Angle eyes cam

06 Dec

Looking at the exact opposite situation, the high angle can be used to make a subject appear small or vulnerable.

Commonly known as the ‘bird’s-eye view’, shots like these may be used to signal that a subject is in danger or has lost dominance in their environment.

A photograph taken from a low angle to help establish dominance or power.

Example: A man is photographed in a business suit outside his company’s office.

Taking a photograph from a low angle, also know as a ‘worm’s-eye view’, makes subjects appear larger than normal.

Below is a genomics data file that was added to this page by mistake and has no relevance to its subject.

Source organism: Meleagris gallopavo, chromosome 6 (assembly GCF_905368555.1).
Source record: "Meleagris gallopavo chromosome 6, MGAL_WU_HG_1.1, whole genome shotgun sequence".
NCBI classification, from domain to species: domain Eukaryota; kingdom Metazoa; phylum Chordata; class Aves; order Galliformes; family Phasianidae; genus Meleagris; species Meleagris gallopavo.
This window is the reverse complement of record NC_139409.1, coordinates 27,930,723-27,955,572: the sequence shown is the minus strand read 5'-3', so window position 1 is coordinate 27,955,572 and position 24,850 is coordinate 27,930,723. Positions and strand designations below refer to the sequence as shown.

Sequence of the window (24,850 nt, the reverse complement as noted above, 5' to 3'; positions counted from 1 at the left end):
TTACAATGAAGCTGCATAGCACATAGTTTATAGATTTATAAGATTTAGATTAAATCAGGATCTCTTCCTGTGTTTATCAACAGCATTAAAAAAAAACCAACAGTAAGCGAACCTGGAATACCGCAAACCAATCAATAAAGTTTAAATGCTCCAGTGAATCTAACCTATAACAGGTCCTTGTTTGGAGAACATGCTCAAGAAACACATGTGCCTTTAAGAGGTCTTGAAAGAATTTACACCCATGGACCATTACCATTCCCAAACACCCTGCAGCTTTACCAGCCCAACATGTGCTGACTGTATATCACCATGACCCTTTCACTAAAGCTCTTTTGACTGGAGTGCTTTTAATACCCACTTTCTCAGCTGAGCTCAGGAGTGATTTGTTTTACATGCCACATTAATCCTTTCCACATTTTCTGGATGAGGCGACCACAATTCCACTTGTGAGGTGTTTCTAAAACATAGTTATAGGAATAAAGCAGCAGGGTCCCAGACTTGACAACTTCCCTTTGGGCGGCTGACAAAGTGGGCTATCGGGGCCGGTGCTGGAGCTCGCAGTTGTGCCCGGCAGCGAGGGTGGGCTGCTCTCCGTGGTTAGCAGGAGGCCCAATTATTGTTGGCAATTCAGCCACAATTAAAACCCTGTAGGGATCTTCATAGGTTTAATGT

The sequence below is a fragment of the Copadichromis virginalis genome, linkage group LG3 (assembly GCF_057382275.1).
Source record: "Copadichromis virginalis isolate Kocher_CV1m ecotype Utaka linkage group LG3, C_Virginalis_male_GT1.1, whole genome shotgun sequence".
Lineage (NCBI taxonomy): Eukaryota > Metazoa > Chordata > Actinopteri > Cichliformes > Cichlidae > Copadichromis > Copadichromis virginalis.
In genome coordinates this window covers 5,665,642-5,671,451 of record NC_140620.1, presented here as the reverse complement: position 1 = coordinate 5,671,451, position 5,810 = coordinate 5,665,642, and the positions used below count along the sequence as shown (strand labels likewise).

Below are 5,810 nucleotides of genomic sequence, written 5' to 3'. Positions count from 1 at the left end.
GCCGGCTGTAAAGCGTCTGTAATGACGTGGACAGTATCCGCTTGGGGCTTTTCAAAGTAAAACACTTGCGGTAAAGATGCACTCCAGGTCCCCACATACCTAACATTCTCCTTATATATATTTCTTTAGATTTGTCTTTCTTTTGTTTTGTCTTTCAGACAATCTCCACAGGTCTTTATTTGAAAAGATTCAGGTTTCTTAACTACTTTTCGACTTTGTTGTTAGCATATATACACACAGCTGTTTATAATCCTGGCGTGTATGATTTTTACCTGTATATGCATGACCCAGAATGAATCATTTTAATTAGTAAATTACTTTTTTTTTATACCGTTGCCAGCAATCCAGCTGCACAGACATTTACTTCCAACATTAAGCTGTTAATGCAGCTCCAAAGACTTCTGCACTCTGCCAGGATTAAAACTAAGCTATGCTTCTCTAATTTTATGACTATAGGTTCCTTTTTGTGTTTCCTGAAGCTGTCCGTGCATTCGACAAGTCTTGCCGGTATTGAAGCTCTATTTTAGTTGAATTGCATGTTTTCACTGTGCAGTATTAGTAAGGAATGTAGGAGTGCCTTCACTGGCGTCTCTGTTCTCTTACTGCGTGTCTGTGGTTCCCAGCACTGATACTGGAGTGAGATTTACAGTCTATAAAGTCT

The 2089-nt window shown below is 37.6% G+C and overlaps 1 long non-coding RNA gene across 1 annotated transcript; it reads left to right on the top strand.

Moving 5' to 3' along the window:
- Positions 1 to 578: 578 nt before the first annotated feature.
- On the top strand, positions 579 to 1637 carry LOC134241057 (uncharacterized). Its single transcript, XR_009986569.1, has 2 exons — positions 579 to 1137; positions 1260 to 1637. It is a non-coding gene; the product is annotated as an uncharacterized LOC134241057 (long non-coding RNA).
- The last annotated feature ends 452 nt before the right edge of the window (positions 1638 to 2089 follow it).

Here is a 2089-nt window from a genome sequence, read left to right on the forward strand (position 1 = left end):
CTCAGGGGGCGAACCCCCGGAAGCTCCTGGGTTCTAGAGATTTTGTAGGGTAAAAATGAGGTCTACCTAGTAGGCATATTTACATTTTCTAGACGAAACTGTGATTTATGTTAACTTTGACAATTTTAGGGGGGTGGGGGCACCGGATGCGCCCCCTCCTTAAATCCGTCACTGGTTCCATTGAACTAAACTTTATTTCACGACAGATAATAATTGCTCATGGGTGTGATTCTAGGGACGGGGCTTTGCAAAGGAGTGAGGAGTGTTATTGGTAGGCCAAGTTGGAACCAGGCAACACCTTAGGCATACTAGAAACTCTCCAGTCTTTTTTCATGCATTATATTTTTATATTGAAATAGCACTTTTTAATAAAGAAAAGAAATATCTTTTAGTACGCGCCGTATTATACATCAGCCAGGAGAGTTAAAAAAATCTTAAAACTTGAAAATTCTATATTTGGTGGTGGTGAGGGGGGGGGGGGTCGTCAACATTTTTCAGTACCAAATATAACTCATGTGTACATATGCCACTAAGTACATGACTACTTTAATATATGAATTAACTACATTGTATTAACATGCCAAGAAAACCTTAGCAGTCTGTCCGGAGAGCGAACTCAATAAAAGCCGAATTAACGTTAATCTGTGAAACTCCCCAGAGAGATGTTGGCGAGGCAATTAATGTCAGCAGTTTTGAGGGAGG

If our subject is older, we may be able to see wrinkles of time, which tell a story within themselves.Being up close we can feel his stress and see how the lines on his face form. The world is gone, and the man’s mind is front and center.Excellent for telling stories, long shots allow us to see not only our subject but also their environment.Becoming increasingly criticized for its modern overuse in still photography, Dutch angles can help to tell us something about the photograph or its subject is not entirely right.Typically used to depict the world on its side, Dutch angles can be artfully utilized to tell us that something is wrong.We can view aspects of the background that have been permitted to appear in the frame.Medium shots are the baseline of where we will begin.Close-ups are great when you want an intimate documentary style shot where the world disappears, and your subject is the clear focus.Example: A man is photographed while making a tough decision.We aren’t close enough to read her small detailed expressions, but we feel a slight connection to the subject and can understand that she is sitting on a bench in a park.More intimate and ‘in your face’, the closeup aims at creating a stronger connection to the subject.